Aims. The results of the West of Scotland Coronary Prevention Study (WOSCOPS) demonstrated the clinical benefit of using pravastatin for the primary prevention of cardiovascular disease in hypercholesterolaemic men. To inform decision makers, who must also consider costs, this study assesses the economic efficiency of such an intervention in a broad range of countries. Methods and Results. A generalized model of cardiovascular disease prevention was used to estimate the cost-effectiveness of primary prevention with pravastatin compared to diet alone. This model follows a cohort of hypercholesterolaemic men over a given period quantifying the effect in terms of the avoidance of cardiovascular disease based on treatment-specific risks derived from WOSCOPS data and extensive record-linkage data on disease-specific survival. Country-specific costs are accounted for by expressing all such parameters in terms of the ratio of monthly treatment to that of managing a myocardial infarction. Over a broad range of inputs the cost-effectiveness ratios remain below $25,000 per life years gained, regardless of country. Subgroups with even better economic efficacy can be defined on the basis of higher baseline risk. Conclusions. In contrast to some previous reports, this analysis based on trial data demonstrates that pravastatin provides not only an effective means of primary cardiovascular disease prevention, but also an efficient one.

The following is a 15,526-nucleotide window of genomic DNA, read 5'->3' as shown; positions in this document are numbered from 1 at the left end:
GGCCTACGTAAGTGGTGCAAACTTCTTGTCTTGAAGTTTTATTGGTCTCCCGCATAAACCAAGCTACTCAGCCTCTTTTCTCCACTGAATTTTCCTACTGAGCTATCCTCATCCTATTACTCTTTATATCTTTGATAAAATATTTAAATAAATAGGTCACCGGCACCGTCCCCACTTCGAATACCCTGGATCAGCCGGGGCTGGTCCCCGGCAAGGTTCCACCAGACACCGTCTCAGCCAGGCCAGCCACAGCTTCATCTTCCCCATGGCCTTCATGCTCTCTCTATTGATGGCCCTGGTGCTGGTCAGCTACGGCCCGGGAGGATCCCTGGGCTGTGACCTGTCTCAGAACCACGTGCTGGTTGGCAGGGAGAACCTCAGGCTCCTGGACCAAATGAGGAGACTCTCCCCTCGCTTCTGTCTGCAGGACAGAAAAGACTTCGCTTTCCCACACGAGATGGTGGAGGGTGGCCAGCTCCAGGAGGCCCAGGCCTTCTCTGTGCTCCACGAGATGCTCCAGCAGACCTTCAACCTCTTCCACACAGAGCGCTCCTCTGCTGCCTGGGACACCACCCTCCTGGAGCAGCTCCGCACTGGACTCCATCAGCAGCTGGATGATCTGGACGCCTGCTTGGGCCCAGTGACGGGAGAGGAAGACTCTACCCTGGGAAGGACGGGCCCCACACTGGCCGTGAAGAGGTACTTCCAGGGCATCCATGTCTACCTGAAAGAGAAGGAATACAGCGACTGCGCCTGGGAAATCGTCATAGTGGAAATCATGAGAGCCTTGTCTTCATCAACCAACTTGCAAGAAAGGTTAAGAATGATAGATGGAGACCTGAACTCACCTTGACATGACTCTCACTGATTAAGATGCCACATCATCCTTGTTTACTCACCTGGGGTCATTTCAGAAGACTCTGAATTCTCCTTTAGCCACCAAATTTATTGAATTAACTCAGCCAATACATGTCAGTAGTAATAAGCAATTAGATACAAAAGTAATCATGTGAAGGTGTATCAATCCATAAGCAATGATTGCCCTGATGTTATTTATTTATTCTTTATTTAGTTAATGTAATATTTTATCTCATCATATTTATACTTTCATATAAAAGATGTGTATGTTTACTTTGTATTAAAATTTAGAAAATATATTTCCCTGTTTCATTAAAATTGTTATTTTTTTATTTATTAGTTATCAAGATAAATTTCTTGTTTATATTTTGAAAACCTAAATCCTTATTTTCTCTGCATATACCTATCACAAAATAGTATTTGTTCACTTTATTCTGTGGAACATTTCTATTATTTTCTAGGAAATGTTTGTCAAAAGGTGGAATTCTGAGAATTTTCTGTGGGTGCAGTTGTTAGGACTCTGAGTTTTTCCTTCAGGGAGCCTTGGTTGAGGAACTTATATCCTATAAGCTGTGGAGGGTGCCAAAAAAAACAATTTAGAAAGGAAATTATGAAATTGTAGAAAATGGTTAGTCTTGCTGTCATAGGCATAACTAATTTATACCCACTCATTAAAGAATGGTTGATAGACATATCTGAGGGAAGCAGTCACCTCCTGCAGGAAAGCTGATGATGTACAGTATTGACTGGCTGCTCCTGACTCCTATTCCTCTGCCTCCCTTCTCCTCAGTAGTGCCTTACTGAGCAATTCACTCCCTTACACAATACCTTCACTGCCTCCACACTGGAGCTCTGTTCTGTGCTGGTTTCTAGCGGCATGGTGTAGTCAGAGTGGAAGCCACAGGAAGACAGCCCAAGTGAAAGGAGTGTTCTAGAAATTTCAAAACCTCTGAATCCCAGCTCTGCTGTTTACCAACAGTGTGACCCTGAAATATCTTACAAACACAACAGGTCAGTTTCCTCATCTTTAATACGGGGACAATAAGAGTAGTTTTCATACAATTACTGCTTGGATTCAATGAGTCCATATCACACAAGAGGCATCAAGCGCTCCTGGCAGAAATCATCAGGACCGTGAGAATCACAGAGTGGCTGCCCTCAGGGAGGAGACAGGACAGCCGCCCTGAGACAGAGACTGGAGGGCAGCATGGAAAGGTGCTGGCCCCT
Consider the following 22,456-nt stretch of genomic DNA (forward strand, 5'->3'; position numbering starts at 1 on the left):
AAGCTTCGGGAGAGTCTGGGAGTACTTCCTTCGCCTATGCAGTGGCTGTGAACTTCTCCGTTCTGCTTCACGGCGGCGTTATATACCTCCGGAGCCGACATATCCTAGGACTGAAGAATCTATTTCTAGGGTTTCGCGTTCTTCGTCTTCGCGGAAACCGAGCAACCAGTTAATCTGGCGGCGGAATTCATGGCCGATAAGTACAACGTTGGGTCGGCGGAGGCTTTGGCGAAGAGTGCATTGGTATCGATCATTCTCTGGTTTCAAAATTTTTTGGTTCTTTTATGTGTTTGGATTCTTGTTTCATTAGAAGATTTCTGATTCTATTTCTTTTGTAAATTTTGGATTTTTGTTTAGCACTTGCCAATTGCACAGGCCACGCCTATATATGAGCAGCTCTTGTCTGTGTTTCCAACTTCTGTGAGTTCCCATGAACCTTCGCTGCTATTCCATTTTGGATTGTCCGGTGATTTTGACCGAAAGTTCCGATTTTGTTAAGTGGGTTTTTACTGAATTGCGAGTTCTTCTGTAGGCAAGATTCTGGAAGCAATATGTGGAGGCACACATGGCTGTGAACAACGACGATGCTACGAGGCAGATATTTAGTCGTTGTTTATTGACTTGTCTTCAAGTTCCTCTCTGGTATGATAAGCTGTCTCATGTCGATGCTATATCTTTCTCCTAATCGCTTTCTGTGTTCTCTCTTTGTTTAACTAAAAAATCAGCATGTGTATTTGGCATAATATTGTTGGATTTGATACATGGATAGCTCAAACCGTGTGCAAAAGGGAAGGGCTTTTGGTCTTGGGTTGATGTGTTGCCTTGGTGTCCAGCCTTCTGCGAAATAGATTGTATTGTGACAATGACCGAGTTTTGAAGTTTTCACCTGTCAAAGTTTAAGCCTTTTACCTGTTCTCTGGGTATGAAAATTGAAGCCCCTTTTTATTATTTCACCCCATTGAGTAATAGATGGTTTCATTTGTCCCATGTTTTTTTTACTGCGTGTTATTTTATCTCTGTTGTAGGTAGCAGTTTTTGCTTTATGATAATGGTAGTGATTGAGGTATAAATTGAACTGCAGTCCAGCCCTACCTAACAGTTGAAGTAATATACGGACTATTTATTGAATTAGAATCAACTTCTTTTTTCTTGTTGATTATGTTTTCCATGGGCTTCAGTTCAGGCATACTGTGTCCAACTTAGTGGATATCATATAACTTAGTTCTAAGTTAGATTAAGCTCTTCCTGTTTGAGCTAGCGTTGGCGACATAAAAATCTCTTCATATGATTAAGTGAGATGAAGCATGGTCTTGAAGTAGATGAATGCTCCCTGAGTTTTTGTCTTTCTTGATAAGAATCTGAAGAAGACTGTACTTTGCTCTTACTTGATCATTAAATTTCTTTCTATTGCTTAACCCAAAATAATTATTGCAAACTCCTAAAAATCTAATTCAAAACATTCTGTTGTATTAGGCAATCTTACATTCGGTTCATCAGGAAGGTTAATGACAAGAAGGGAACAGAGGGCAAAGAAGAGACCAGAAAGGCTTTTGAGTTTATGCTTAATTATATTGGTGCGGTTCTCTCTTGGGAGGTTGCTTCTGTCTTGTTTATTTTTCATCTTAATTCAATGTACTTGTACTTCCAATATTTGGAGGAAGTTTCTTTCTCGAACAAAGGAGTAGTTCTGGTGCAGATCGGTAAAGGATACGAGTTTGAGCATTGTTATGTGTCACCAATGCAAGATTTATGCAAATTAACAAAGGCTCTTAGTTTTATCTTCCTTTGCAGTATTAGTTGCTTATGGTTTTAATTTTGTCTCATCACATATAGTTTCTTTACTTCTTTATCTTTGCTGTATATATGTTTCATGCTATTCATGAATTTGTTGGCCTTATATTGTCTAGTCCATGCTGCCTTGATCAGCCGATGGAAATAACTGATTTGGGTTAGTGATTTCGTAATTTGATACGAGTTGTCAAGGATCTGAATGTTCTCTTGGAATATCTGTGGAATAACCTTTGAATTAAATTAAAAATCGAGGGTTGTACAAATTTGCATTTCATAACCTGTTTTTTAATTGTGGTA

- Coronary heart disease
- General economic model